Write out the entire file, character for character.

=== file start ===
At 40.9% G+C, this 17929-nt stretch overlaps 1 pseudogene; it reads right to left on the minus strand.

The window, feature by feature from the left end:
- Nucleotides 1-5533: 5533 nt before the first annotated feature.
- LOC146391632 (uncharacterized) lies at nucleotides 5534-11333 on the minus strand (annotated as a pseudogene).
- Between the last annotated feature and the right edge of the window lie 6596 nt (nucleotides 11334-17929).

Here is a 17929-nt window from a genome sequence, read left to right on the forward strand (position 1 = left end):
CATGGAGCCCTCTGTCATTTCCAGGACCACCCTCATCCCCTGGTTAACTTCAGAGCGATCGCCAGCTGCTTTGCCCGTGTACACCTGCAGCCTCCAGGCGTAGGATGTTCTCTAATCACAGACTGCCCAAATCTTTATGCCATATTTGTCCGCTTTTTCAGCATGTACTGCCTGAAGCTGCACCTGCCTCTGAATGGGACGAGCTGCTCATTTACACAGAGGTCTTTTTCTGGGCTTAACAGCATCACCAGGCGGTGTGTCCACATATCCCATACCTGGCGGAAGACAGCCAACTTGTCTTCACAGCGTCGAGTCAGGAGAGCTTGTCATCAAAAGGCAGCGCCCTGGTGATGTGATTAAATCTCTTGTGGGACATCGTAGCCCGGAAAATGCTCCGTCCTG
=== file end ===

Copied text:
At 40.9% G+C, this 17929-nt stretch overlaps 1 pseudogene; it reads right to left on the minus strand.

The window, feature by feature from the left end:
- Nucleotides 1-5533: 5533 nt before the first annotated feature.
- LOC146391632 (uncharacterized) lies at nucleotides 5534-11333 on the minus strand (annotated as a pseudogene).
- Between the last annotated feature and the right edge of the window lie 6596 nt (nucleotides 11334-17929).

Here is a 17929-nt window from a genome sequence, read left to right on the forward strand (position 1 = left end):
CATGGAGCCCTCTGTCATTTCCAGGACCACCCTCATCCCCTGGTTAACTTCAGAGCGATCGCCAGCTGCTTTGCCCGTGTACACCTGCAGCCTCCAGGCGTAGGATGTTCTCTAATCACAGACTGCCCAAATCTTTATGCCATATTTGTCCGCTTTTTCAGCATGTACTGCCTGAAGCTGCACCTGCCTCTGAATGGGACGAGCTGCTCATTTACACAGAGGTCTTTTTCTGGGCTTAACAGCATCACCAGGCGGTGTGTCCACATATCCCATACCTGGCGGAAGACAGCCAACTTGTCTTCACAGCGTCGAGTCAGGAGAGCTTGTCATCAAAAGGCAGCGCCCTGGTGATGTGATTAAATCTCTTGTGGGACATCGTAGCCCGGAAAATGCTCCGTCCTG